Ohana’s new shop “Townies” opens Thursday offering a creative space for creative company
On the west end of Steamboat a creative oasis awaits.
Townies, featuring a retro-beach-meets-mountain-lifestyle atmosphere, encompasses a word derived from the Hawaiian culture Ohana, something Steamboat’s local screenprinting shop is known for providing — “guest house,” a place welcoming all.
“We wanted to create a fun, mixed-use creative space for people to hang out in,” said Luke Dudley, owner of Ohana, located at 700 Yampa St., and Townies, at 1744 Lincoln Ave. “There is a great creative scene in Steamboat, but at times, there’s no place for a local to just sit and have a beer or coffee – instead you feel like you have to get your drink, eat your food and get out of the way. This just creates more of a laid-back, open space.”
Townies will introduce itself to the Steamboat Springs community from 4 to 8 p.m. Thursday with a live, first-press event benefiting the Trail Maintenance Endowment Fund of the Yampa Valley Community Foundation. The new bike-inspired designs will be unveiled, and attendees will have a chance to pick from four T-shirt colors and receive a unique, original shirt. For every shirt sold, the Dudleys will donate $10 to the Trail Maintenance Endowment Fund.
The space, that previously housed Storm Peak Brewing Company, has been transformed into a creative outlet with teal walls where screen-printed clothing and accessories, postcards, jewelry and household goods, along with work crafted by a variety of Colorado artists, hangs.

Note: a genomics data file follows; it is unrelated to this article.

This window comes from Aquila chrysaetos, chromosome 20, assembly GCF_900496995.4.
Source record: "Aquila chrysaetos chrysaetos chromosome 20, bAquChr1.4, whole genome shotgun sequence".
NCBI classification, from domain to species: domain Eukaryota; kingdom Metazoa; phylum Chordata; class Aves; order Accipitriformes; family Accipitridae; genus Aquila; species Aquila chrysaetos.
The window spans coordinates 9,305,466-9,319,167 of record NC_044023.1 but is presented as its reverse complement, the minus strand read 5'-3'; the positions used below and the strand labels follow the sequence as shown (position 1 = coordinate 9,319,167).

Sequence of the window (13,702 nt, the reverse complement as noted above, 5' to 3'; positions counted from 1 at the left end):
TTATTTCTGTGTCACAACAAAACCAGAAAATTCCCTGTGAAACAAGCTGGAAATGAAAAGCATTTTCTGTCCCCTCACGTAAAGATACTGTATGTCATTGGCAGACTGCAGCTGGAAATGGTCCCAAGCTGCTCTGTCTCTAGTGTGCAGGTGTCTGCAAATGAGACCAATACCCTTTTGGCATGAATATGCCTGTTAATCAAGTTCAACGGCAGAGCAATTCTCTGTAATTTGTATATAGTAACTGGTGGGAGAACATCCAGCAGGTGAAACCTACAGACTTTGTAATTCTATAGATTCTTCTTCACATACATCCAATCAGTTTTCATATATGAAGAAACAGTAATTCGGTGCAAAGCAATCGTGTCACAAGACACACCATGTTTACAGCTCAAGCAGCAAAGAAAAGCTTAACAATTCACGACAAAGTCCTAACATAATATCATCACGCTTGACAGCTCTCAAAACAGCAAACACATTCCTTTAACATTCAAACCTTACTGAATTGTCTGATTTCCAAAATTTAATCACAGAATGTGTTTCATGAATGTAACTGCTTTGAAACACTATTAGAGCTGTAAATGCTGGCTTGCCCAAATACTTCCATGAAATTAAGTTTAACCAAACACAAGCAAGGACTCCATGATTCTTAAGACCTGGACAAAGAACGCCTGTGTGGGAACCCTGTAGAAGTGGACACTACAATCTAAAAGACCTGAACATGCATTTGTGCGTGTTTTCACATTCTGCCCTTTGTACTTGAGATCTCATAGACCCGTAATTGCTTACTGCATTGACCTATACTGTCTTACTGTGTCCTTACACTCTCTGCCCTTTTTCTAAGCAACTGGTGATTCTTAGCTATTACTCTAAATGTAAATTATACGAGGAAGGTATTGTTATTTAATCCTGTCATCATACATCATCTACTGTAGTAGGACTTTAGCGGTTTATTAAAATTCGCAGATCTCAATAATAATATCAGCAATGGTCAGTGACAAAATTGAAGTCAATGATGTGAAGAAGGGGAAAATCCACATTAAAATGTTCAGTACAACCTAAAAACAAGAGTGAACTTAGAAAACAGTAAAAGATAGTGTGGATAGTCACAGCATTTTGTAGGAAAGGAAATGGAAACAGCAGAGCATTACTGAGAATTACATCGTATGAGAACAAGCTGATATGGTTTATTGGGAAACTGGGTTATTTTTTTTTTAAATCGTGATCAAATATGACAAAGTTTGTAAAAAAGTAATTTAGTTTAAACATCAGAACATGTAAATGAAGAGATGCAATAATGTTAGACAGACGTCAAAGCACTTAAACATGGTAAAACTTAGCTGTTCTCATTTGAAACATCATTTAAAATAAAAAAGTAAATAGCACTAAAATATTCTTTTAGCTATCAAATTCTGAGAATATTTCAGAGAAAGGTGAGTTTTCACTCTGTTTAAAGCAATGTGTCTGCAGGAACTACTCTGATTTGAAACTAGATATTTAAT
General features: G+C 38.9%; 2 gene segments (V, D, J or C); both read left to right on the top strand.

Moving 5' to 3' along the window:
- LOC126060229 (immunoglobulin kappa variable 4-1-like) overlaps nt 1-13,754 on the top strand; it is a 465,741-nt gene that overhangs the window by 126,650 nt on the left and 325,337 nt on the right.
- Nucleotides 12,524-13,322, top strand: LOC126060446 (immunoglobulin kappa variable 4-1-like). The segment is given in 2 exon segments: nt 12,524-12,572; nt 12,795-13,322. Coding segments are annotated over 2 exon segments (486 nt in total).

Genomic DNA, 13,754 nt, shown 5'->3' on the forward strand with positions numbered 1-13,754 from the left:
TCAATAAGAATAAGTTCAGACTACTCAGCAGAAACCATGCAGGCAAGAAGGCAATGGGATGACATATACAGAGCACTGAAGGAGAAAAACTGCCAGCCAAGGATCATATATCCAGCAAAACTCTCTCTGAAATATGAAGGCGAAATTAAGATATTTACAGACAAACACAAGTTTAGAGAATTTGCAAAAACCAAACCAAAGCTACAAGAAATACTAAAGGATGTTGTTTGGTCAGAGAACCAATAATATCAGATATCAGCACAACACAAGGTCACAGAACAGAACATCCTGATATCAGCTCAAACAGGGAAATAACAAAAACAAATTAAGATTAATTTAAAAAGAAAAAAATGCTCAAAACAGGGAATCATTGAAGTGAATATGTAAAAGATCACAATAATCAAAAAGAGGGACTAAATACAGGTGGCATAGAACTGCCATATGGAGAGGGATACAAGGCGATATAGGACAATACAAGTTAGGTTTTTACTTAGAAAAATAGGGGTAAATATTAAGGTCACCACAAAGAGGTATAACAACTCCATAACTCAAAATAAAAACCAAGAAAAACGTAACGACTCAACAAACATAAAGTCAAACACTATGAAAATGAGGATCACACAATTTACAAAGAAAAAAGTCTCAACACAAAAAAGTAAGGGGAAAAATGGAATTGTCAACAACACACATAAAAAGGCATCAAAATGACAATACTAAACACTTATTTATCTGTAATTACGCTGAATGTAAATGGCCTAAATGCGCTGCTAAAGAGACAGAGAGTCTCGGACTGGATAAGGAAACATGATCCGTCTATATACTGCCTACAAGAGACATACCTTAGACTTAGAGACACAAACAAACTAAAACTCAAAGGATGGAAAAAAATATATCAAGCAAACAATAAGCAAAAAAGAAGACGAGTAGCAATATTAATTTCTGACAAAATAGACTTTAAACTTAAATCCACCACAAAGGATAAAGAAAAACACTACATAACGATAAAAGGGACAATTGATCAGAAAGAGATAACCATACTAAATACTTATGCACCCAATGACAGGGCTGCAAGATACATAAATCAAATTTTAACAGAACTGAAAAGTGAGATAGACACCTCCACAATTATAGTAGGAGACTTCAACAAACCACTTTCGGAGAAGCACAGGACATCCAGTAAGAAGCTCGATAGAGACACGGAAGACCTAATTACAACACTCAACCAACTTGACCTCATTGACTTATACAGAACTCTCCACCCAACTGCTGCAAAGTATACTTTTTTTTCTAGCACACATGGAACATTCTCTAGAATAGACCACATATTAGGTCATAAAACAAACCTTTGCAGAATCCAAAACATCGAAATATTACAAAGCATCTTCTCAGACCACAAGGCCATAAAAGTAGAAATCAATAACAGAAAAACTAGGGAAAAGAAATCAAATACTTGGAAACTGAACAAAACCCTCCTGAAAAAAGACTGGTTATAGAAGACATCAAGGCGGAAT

Townies will also serve wine, Steamboat craft brews on tap and coffee from Steamboat Coffee Roasters next door.
As a focal point beyond the twinkling lights hanging from the ceiling, a geometric, vibrant mural by Steamboat artist Fernando Maldonado provides a source of inspiration and also encompasses the Ohana and Townies brand.
“We love the mountains and the ocean, and we try to portray that in our brand,” said Emily Dudley. “We wanted this space to be kind of funky – for lack of a better word – something that was different and that offered a unique experience for people.”
The Dudleys say the term “Townies” can have a lot of different meanings.
“We describe it as people who love the Yampa Valley and will do just about whatever it takes to make their dream of living here a reality,” said Emily Dudley. “We’ve worked just about every job in the books to try and make this place our home. We are Townies, we love this place. It’s a little broader and all encompassing than the term ‘local.’”
“I grew up here, and sometimes, I think there’s a negative connotation around the word ‘local’ because people feel like they have to prove something,” added Luke Dudley. “But for us, Townies is just people who love to be in Steamboat and care about this community. It doesn’t matter if you’re here for a month or 25 years, anybody can care about this town and really contribute to it. That’s what we consider Townies to be.”
As business at Ohana expanded, the Dudleys said they began looking for a warehouse space where they could do their screen printing and the former Storm Peak Brewing space became available. The idea then evolved to creating a mixed-use space for the community.
“People are so interested now in seeing where their products come from and seeing how things are created and connecting to a brand,” said Luke Dudley. “Creating that kind of a connection for our consumers was our goal.”
Now, a majority of the screen printing will be done out of the new space, and they will also sell larger artwork that they can’t carry within their smaller retail space. In addition, Townies will be the “hub” for monthly live printing events.
To reach Audrey Dwyer, call 970-871-4229, email @Audrey_Dwyer1
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